Is there anyone who shouldn't get the flu shot ?
Yes. The following people should talk to their doctor before getting the flushot :
* People who have had an allergic reaction to a flu shot in the past
* People with an allergy to eggs
* People who previously developed Guillain-Barré Syndrome (a reversiblereaction that causes partial or complete loss of movement of muscles,weakness or a tingling sensation in the body) within 6 weeks of getting aflu shot

Is there anyone who shouldn't get the nasal-spray vaccine ?
Yes. The following people should talk to their doctor before getting thenasal-spray vaccine :
* Children less than 5 years of age
* Adults 50 years of age and older
* People with long-term health problems
* People with weakened immune systems
* Children aged 6 months to 18 years who are on chronic asprin therapy
* People with a history of Guillain-Barré syndrome
* Pregnant women
* People who have had an allergic reaction to a flu vaccine in the past orto eggs

If I get the flu vaccine, can I still get the flu ?
Yes. Even with a flu vaccine, you aren't 100% protected. Each year, the fluvaccine contains 3 different strains (kinds) of the virus. The strainschosen are those that scientists believe are most likely to show up thatyear. If the choice is right, the vaccine is 70% to 90% effective inpreventing the flu in healthy people under 65 years of age. If you're olderthan 65, the vaccine is less likely to prevent the flu. Even if you get theflu after being vaccinated, your flu symptoms should be milder than if youdidn't get the vaccine. You'll also be less likely to get complications fromthe flu.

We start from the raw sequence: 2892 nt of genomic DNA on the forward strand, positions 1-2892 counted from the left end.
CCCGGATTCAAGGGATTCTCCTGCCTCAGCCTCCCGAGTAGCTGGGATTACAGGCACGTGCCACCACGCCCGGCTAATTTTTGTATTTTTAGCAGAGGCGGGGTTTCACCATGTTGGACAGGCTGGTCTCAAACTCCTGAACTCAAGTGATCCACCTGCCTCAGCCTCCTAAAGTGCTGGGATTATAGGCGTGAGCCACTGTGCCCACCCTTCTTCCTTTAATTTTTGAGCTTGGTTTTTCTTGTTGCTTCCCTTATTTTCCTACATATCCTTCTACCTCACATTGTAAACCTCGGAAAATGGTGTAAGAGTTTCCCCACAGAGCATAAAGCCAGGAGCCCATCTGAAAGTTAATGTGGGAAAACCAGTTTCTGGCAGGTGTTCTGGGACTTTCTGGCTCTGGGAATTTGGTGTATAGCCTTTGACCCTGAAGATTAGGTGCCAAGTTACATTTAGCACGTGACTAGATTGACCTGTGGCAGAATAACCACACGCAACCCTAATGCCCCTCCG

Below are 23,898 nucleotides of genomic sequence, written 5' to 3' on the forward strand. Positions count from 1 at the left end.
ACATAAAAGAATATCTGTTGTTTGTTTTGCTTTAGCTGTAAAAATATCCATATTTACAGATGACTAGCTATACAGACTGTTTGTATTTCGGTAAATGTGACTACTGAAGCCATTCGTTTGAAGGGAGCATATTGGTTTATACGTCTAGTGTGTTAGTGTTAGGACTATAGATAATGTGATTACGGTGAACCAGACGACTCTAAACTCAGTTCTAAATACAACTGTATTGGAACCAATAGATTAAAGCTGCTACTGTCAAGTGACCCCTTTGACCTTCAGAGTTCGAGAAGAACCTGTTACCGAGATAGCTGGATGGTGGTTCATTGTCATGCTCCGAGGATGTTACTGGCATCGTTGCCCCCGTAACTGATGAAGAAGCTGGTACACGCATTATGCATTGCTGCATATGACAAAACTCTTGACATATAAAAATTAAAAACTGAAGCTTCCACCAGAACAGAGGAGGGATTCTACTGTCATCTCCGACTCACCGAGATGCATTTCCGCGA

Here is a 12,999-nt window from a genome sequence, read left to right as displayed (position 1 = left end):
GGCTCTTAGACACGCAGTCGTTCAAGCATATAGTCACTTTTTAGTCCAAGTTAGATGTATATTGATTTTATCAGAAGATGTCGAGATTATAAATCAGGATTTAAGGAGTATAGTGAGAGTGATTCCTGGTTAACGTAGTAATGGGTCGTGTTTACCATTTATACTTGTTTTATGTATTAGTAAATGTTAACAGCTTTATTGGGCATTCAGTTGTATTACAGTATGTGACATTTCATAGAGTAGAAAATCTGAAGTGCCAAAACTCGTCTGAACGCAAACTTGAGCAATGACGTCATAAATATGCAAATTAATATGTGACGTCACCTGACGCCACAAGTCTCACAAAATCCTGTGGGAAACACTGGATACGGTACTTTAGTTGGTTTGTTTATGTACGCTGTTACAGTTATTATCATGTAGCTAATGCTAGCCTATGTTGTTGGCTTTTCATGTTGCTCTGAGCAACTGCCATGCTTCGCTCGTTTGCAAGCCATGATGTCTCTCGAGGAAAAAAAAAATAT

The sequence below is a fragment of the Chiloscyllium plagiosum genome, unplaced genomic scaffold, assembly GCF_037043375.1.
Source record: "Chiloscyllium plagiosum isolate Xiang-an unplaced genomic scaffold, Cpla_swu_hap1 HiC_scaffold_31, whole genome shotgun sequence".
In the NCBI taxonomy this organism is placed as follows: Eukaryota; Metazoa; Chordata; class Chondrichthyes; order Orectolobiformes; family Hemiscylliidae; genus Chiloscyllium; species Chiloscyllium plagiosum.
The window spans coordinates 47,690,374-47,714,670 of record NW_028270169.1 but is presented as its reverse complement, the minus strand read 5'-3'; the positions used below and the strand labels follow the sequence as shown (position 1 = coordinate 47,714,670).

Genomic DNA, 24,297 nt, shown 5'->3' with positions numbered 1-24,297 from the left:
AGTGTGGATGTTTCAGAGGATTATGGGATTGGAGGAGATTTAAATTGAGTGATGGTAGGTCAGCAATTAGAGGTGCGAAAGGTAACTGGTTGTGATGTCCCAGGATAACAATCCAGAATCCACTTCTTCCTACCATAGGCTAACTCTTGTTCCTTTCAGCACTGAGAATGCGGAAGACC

Is the vaccine safe ?
Yes. The flu vaccine is safe. There are very few side effects. If you gotthe flu shot, your arm may be sore for a few days . You may have a fever,feel tired or have sore muscles for a short time. If you got the nasal-sprayvaccine, you may have a runny nose, headache, cough or sore throat.

Can I get the flu vaccine if I am pregnant or nursing ?
If you are pregnant during flu season, you cannot get the nasal-sprayvaccine. However, it is recommended that women who will be pregnant duringflu season get the shot. Pregnancy can increase your risk for complicationsfrom the flu.It is also safe to get the flu shot while breast feeding your baby. The flushot cannot cause you or your nursing baby to get sick.

What are antiviral flu drugs ?